Rehost an on-premises Linux app to Azure VMs and Azure Database for MySQL
This article shows how the fictional company Contoso rehosts a two-tier Linux-based Apache/MySQL/PHP (LAMP) app, migrating it from on-premises to Azure using Azure VMs and Azure Database for MySQL.
osTicket, the service desk app used in this example, is provided as open source. If you'd like to use it for your own testing, you can download it from GitHub.
The IT Leadership team has worked closely with business partners to understand what they want to achieve:
- Address business growth. Contoso is growing, and as a result there's pressure on the on-premises systems and infrastructure.
- Limit risk. The service desk app is critical for the business. Contoso wants to move it to Azure with zero risk.
- Extend. Contoso doesn't want to change the app right now. It simply wants to keep the app stable.
The Contoso cloud team has pinned down goals for this migration, in order to determine the best migration method:
- After migration, the app in Azure should have the same performance capabilities as it does today in their on-premises VMware environment. The app will remain as critical in the cloud as it is on-premises.
- Contoso doesn't want to invest in this app. It's important to the business, but in its current form Contoso simply want to move it safely to the cloud.
- Having completed a couple of Windows app migrations, Contoso wants to learn how to use a Linux-based infrastructure in Azure.
- Contoso wants to minimize database admin tasks after the application is moved to the cloud.
In this scenario:
- The app is tiered across two VMs (
- The VMs are located on VMware ESXi host
- The VMware environment is managed by vCenter Server 6.5 (
vcenter.contoso.com), running on a VM.
- Contoso has an on-premises datacenter (
contoso-datacenter), with an on-premises domain controller (
- The web tier app on
OSTICKETWEBwill be migrated to an Azure IaaS VM.
- The app database will be migrated to the Azure Database for MySQL PaaS service.
- Since Contoso is migrating a production workload, the resources will reside in the production resource group
- The resources will be replicated to the primary region (East US 2), and placed in the production network (
- The web VM will reside in the front-end subnet (
- The database instance will reside in the database subnet (
- The web VM will reside in the front-end subnet (
- The app database will be migrated to Azure Database for MySQL using MySQL tools.
- The on-premises VMs in the Contoso datacenter will be decommissioned after the migration is done.
Contoso will complete the migration process as follows:
To migrate the web VM:
- As a first step, Contoso sets up the Azure and on-premises infrastructure needed to deploy Site Recovery.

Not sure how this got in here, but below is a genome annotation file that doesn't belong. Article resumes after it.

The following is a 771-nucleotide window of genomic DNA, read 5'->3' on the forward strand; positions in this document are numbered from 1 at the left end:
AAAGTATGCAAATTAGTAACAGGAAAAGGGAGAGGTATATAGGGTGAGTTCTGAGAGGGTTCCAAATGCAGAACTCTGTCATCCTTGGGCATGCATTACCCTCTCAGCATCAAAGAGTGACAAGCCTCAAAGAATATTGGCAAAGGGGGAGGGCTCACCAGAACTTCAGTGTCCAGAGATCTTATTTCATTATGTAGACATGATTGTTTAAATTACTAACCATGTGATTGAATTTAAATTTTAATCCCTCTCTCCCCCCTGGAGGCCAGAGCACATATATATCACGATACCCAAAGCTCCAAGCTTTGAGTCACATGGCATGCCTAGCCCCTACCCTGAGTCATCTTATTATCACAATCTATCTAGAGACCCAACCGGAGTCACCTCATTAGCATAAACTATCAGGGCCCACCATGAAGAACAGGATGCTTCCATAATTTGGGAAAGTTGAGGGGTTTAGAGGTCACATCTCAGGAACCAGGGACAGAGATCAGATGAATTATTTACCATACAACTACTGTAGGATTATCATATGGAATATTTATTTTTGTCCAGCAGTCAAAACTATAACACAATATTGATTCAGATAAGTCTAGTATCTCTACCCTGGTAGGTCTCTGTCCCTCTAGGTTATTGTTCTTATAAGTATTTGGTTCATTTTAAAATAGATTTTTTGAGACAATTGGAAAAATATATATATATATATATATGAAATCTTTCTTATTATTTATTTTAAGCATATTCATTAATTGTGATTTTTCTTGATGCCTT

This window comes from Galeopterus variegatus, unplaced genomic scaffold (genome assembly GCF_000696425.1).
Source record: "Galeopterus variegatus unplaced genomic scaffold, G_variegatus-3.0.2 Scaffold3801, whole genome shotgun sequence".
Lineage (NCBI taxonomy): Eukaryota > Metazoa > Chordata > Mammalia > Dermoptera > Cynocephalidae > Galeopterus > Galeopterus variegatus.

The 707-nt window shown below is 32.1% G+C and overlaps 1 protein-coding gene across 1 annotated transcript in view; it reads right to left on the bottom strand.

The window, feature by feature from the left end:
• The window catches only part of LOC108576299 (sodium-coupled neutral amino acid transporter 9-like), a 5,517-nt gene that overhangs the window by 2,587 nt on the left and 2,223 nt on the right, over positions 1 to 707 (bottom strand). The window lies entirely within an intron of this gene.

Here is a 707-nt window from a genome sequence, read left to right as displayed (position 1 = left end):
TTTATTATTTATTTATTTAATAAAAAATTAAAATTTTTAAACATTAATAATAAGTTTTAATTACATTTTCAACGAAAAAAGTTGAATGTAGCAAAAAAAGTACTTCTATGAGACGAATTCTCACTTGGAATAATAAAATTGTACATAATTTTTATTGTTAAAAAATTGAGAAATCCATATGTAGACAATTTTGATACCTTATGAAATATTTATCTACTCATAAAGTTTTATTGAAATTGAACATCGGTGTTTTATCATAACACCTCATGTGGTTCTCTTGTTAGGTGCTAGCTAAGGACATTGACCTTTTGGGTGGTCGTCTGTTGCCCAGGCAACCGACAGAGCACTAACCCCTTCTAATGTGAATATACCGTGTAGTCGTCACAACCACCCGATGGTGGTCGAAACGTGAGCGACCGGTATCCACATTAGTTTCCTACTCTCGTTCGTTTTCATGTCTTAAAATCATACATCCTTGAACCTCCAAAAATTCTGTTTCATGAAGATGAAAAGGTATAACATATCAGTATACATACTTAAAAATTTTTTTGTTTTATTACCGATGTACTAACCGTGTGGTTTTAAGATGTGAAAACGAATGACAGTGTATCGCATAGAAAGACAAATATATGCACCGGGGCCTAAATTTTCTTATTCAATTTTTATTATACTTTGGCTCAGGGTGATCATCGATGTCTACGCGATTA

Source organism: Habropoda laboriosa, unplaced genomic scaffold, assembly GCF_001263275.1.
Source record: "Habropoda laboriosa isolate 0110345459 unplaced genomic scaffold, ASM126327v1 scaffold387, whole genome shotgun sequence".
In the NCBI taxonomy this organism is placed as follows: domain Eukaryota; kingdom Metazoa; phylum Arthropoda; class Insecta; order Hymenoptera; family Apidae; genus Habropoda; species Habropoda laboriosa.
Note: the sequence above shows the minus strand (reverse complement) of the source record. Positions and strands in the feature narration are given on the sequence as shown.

- After preparing the Azure and on-premises components, Contoso sets up and enables replication for the web VM.
- After replication is up-and-running, Contoso migrates the VM by failing it over to Azure.
To migrate the database:
- Contoso provisions a MySQL instance in Azure.
- Contoso sets up MySQL workbench, and backs up the database locally.
- Contoso then restore the database from the local backup to Azure.
|Azure Site Recovery||The service orchestrates and manages migration and disaster recovery for Azure VMs, and on-premises VMs and physical servers.||During replication to Azure, Azure Storage charges are incurred. Azure VMs are created, and incur charges, when failover occurs. Learn more about charges and pricing.|
|Azure Database for MySQL||The database is based on the open-source MySQL Server engine. It provides a fully managed enterprise-ready community MySQL database, as a service for app development and deployment.|
Here's what Contoso needs for this scenario.
|Azure subscription||Contoso created subscriptions during an earlier article. If you don't have an Azure subscription, create a free account.
If you create a free account, you're the administrator of your subscription and can perform all actions.
If you use an existing subscription and you're not the administrator, you need to work with the admin to assign you Owner or Contributor permissions.
If you need more granular permissions, review this article.
|Azure infrastructure||Contoso set up the Azure infrastructure as described in Azure infrastructure for migration.
Learn more about specific network and storage requirements for Site Recovery.
|On-premises servers||The on-premises vCenter server should be running version 5.5, 6.0, or 6.5
An ESXi host running version 5.5, 6.0 or 6.5
One or more VMware VMs running on the ESXi host.
|On-premises VMs||Review Linux VM requirements that are supported for migration with Site Recovery.
Verify supported Linux file and storage systems.
VMs must meet Azure requirements.
Here's how Contoso admins will complete the migration:
- Step 1: Prepare Azure for Site Recovery. They create an Azure storage account to hold replicated data, and create a Recovery Services vault.
- Step 2: Prepare on-premises VMware for Site Recovery. They prepare accounts for VM discovery and agent installation, and prepare to connect to Azure VMs after failover.
- Step 3: Provision the database. In Azure, they provision an instance of Azure Database for MySQL.
- Step 4: Replicate VMs. They configure the Site Recovery source and target environment, set up a replication policy, and start replicating VMs to Azure storage.